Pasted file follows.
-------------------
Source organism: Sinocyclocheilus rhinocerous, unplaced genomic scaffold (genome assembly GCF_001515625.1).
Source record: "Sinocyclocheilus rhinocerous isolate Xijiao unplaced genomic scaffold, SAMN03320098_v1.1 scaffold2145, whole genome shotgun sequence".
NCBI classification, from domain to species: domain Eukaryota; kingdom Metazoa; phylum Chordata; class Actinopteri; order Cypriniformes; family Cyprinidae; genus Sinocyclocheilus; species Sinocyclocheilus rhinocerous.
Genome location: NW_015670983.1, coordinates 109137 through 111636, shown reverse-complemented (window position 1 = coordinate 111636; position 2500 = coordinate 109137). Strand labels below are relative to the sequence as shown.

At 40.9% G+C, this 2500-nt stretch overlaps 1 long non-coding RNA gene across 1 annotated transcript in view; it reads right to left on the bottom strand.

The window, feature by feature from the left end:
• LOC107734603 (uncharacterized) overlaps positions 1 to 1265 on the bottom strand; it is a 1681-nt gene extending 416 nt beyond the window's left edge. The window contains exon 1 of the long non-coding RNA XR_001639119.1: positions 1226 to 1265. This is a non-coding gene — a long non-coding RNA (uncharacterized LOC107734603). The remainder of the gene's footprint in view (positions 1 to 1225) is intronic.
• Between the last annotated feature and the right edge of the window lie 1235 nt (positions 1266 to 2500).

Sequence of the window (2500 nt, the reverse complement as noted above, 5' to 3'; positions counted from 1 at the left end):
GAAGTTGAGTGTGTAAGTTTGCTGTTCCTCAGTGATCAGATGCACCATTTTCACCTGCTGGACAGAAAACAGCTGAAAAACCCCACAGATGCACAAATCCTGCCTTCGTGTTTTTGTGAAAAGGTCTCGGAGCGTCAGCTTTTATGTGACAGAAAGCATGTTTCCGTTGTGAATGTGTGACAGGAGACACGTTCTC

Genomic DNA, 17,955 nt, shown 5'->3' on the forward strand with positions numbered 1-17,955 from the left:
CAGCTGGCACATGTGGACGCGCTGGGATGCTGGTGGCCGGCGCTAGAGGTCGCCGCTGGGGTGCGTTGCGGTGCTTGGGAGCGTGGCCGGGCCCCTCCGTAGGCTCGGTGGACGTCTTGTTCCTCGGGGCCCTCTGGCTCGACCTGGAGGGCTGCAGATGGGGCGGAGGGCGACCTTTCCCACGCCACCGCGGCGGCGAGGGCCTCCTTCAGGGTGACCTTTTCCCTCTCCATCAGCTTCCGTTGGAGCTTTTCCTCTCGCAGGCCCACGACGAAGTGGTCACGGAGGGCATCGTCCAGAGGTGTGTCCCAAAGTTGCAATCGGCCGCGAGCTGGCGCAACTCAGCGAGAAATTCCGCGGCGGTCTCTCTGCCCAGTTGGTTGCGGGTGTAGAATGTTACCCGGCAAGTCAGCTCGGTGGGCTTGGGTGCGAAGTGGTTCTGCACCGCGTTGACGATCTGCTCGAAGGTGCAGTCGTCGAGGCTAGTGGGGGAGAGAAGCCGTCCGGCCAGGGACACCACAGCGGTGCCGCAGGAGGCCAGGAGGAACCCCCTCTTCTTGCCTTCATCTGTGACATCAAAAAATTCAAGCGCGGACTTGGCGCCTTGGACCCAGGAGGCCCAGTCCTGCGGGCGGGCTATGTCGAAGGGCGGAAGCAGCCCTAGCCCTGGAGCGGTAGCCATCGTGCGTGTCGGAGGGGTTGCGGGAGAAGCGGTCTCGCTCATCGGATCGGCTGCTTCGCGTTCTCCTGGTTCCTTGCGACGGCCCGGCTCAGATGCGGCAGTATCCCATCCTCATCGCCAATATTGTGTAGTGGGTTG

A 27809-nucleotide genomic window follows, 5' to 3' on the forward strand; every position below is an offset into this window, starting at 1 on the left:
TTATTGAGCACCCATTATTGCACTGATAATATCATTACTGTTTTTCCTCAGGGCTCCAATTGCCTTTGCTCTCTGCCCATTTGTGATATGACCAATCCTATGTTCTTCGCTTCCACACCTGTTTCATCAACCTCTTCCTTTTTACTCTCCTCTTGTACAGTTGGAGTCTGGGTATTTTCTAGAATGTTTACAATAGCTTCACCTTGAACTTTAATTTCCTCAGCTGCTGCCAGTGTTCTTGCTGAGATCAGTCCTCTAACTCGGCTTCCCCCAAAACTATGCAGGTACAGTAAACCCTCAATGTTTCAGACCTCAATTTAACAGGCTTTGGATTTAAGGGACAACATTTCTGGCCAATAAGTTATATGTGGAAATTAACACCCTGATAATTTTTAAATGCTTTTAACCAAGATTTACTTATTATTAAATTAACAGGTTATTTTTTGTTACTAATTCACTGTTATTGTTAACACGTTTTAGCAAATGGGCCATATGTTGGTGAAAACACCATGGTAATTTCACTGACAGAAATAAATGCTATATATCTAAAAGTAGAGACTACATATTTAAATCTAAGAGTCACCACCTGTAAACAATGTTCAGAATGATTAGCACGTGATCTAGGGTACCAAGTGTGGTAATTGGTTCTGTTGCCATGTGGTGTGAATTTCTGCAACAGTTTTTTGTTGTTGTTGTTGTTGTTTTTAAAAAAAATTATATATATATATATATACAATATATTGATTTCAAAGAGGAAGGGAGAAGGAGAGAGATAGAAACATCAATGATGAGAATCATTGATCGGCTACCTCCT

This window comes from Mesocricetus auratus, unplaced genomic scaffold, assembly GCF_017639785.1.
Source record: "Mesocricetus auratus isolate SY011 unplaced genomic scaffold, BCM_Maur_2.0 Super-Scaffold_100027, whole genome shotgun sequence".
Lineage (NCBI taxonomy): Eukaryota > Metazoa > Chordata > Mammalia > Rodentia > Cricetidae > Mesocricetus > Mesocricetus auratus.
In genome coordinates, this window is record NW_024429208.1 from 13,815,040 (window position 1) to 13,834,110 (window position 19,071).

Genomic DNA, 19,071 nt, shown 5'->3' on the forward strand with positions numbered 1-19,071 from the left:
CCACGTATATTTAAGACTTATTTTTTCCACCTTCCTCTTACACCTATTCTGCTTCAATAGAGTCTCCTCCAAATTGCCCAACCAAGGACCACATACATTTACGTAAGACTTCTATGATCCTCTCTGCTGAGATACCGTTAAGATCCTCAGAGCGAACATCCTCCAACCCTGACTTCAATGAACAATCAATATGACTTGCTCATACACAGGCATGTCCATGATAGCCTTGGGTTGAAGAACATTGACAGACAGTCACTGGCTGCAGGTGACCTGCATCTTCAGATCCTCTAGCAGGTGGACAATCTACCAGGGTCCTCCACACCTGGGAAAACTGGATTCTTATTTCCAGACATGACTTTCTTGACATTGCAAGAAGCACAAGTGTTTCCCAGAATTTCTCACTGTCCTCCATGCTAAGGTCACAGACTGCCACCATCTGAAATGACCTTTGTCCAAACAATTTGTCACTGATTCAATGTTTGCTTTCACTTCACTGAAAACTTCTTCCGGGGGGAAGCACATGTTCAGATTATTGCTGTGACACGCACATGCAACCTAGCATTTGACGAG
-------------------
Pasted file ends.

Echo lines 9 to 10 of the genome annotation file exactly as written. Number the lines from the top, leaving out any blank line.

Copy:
Sequence of the window (2500 nt, the reverse complement as noted above, 5' to 3'; positions counted from 1 at the left end):
GAAGTTGAGTGTGTAAGTTTGCTGTTCCTCAGTGATCAGATGCACCATTTTCACCTGCTGGACAGAAAACAGCTGAAAAACCCCACAGATGCACAAATCCTGCCTTCGTGTTTTTGTGAAAAGGTCTCGGAGCGTCAGCTTTTATGTGACAGAAAGCATGTTTCCGTTGTGAATGTGTGACAGGAGACACGTTCTC